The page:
Super tasty, homemade from scratch, gift ideas
Last updated 1/3/2019 at 8:20pm
Gifts from the kitchen lend a personal touch when shared with family and friends. Homemade and from scratch recipes make gifts and events more festive.
Eggnog, a traditional holiday beverage, is a cut above when homemade. It takes some forethought, as the base must be made and chilled at least four hours before serving time, but the end result is well worth the extra planning.
12 large eggs
1 1/2 cups granulated sugar
1/2 tsp salt
2 quarts whole milk
1 cup brandy (optional)
2 Tbsp vanilla extract
2 cups heavy whipping cream
At least 4 hours before serving, place eggs, sugar and salt in a heavy, 4 quart saucepan, and beat with a wire whisk until well blended. Gradually stir in 1 quart of the milk. Cook over low heat, stirring constantly with a heat resistant spatula, until mixture thickens and coats the back of a metal spoon when dipped in the mixture. This will take 25 to 35 minutes.
Use a candy thermometer to make sure mixture reaches 170 to 175 degrees, but do not let mixture boil or it will curdle.
Pour egg mixture into a large bowl; stir in brandy if using, vanilla, 1 tsp nutmeg and remaining milk. Cover and refrigerate until well chilled, about 3 hours.
To serve, beat whipping creamin a medium bowl until soft peaks form. With a wire whisk, gently fold whipped cream into chilled egg mixture.
Pour into a chilled 5 quart punch bowl and sprinkle with additional nutmeg. Yield: about 16 cups, or 32 punch cup servings.
Savory yeast breads are welcomed gifts as they are a nice addition to any meal, but also freeze well for later use. Rosemary Bread is especially good with any Italian theme meal or served with a meat and cheese selection.
2 1/2 cups warm water (110 degrees)
2 Tbsp honey or molasses
2 envelopes or 4 1/2 tsp active dry yeast
3 cups unbleached or whole wheat flour
2 Tbsp olive oil
1 1/2 Tbsp chopped fresh rosemary or 2 Tsp dried
1 1/2 tsp salt
1 tsp onion powder
1 tsp garlic powder
3 to 3 1/2 cups all-purpose or bread flour
2 Tbsp cornmeal
10 small rosemary sprigs (optional)
In a large mixing bowl, stir together water, honey, yeast and unbleached flour to form a sticky dough. Cover bowl with plastic wrap and let rise in a warm place about 1 hour or until double in bulk.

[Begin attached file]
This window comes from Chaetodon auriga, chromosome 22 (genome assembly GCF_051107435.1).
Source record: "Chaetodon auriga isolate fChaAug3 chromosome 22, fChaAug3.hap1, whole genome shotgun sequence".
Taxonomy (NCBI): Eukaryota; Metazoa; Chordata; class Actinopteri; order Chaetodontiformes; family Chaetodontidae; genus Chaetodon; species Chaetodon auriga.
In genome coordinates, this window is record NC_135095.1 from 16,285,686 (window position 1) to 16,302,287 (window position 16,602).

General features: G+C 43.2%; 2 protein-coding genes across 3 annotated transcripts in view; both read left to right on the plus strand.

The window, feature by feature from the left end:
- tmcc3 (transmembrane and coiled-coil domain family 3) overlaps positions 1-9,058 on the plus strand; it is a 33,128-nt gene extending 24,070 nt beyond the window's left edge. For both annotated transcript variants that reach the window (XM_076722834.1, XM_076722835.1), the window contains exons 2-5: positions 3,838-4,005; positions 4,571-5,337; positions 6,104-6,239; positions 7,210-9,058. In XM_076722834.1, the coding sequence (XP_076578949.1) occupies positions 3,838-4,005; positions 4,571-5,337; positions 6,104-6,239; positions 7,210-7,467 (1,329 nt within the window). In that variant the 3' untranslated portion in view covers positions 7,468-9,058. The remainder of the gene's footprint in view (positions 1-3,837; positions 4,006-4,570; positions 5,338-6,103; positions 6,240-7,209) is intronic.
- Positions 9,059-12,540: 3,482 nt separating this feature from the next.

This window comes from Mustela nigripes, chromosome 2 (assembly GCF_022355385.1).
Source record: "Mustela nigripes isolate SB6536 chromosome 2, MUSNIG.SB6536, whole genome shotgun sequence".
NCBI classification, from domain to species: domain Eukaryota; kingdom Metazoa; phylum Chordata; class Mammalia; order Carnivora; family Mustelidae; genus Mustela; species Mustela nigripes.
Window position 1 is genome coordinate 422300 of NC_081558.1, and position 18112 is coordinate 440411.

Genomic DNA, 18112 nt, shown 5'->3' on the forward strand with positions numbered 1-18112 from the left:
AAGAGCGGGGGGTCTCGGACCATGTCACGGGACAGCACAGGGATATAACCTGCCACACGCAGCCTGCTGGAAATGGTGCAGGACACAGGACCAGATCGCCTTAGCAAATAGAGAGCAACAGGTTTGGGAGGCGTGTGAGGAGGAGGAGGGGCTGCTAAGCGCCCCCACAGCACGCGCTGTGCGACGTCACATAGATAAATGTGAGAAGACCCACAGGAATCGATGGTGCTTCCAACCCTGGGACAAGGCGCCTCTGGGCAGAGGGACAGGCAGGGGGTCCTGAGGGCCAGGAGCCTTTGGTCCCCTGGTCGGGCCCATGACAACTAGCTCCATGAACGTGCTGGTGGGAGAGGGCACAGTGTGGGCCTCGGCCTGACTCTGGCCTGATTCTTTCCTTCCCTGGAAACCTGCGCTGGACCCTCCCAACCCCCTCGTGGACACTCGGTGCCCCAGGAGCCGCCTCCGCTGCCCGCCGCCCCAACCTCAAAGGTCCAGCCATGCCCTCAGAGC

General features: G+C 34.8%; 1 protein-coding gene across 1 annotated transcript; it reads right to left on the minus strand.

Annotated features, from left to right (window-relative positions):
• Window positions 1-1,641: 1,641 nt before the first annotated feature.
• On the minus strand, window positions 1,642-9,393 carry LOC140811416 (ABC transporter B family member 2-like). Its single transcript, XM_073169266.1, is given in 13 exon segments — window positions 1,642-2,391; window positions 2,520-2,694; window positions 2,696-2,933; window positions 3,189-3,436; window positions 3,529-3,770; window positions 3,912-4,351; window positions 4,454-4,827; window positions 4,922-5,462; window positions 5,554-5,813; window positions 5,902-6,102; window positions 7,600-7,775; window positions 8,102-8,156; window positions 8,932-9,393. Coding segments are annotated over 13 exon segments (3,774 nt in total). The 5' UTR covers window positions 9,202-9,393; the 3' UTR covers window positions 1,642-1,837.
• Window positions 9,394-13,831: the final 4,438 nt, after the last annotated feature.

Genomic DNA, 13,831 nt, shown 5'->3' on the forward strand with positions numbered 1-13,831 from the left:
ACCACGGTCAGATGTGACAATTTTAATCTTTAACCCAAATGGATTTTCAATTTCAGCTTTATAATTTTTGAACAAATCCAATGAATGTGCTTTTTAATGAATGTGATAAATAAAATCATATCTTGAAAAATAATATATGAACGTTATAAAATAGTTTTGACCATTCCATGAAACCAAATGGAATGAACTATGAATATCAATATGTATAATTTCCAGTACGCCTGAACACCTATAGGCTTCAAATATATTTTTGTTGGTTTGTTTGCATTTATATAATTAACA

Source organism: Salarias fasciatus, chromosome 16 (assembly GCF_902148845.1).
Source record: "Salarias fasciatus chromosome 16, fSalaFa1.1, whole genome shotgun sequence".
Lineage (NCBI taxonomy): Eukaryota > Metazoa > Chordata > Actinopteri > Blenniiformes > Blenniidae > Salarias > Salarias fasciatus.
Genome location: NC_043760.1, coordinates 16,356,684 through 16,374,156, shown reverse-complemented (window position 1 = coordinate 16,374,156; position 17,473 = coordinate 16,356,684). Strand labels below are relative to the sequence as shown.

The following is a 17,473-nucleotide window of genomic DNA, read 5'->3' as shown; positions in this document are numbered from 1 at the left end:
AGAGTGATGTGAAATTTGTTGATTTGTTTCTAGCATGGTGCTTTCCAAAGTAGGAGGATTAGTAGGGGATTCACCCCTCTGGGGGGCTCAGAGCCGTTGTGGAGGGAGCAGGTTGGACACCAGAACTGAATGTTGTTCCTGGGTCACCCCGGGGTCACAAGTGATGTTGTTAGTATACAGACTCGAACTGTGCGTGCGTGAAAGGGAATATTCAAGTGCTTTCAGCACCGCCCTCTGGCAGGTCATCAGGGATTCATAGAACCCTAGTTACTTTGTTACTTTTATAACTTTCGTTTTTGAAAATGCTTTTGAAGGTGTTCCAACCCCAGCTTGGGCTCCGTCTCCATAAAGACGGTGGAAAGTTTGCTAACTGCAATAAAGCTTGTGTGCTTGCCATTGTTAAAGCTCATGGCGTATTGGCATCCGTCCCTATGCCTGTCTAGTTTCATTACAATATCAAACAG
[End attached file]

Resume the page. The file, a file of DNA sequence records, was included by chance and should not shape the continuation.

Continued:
Stir batter until deflated, then stir in oil, chopped rosemary, salt and seasonings until blended. Stir in 3 cups of the all-purpose flour.
Turn dough onto a lightly floured surface and knead with floured hands for about 5 minutes until smooth, adding more flour if necessary to keep dough from sticking.
Place dough in a greased bowl. Cover with plastic wrap. Let rise in a warm place about 1 hour or until double in bulk.
Lightly grease two baking sheets and sprinkle with cornmeal. Punch dough down and divide in half. Shape each half into a 9 inch round. Poke a hole in the center of each loaf and carefully stretch to enlarge the hole to 3 inches. (Loaves should look like large donuts)
Lift onto prepared baking sheets. Cover loosely with plastic wrap and let rise until double, about 1 hour.
Adjust oven racks to middle and bottom of oven. Preheat to 400 degrees. If using rosemary sprigs for garnish, insert 5 toothpicks evenly spaced around top of each loaf. Sprinkle loaves with additional cornmeal. Bake 30 minute or until loaves sound hollow when tapped, switching pan positions at 15 minutes.
Remove loaves to wire racks to cool completely. Remove toothpicks. Just before gifting or serving, insert rosemary sprigs in the toothpick holes. Yield: 2 loaves.
When I first moved to Odessa Alva Richardson shared her recipe for Washington Nut Pie, a treat we enjoyed at our first Deutschesfest, but also a favorite at holiday events. Alva’s tip: “use the real ingredients”.
Washington Nut Pie
3 large eggs
1 tsp vanilla extract
1/2 cup granulated sugar
4 Tbsp melted butter
1 cup dark Karo syrup
1/4 tsp salt
1 cup chopped pecans
Line a 9 inch pie pan with pastry and set aside. Preheat oven to 450 degrees.
In a large mixing bowl, beat eggs until frothy. Add vanilla, sugar, butter, Karo syrup and salt. Mix well until sugar dissolves. Fold in pecans. Pour mixture into prepared pie pan.
Bake 15 minutes, then reduce heat to 375 degrees and continue baking 25 to 30 minutes, until almost set. Don’t overbake, it should be like custard. Cover edges to prevent over-browning during last 15 minutes of baking.
Good pie crust can be a trick to make. Our dry climate, means more liquid is required to make the crust hold together, and water, when mixed into flour begins the process of gluten forming a structure that can lead to a tough crust. Some recipes use vinegar or other acidic additions to counteract this but I have found the recipes using plain vodka work best for me.
Vodka Pie Crust
2 1/2 cups all-purpose flour
1 tsp salt
1/2 cup cold butter, cut into very small pieces
1/2 cup solid shortening, chilled
6-8 Tbsp cold water
6-8 Tbsp cold vodka
Place flour and salt in a large mixing bowl. Add butter and shortening. Gently cut in with a pastry blender until a course meal forms.
Combine water and vodka. Add one to two tablespoons at a time to flour mixture and gently stir until mixture clings together and can be formed into a ball. Divide dough in half, form into two 5 inch disks and roll out to desired thickness to line pie pans. Yield: 2 crusts.
Note: the trick is gently, gently, gently, so you don’t work up the gluten.
Our next column will come out after the New Year. We will be doing our annual pantry clean out. Share your tips for pantry control and using up items on hand by sending them to: Welcome to My Kitchen, c/o The Odessa Record, P.O. Box 458, Odessa, WA 99159, email firstname.lastname@example.org or drop them in the Welcome to My Kitchen mail tin in The Odessa Record office. Discarded Christmas trees make a great windbreak for your roses. Cut in several pieces and nestle among the bushes.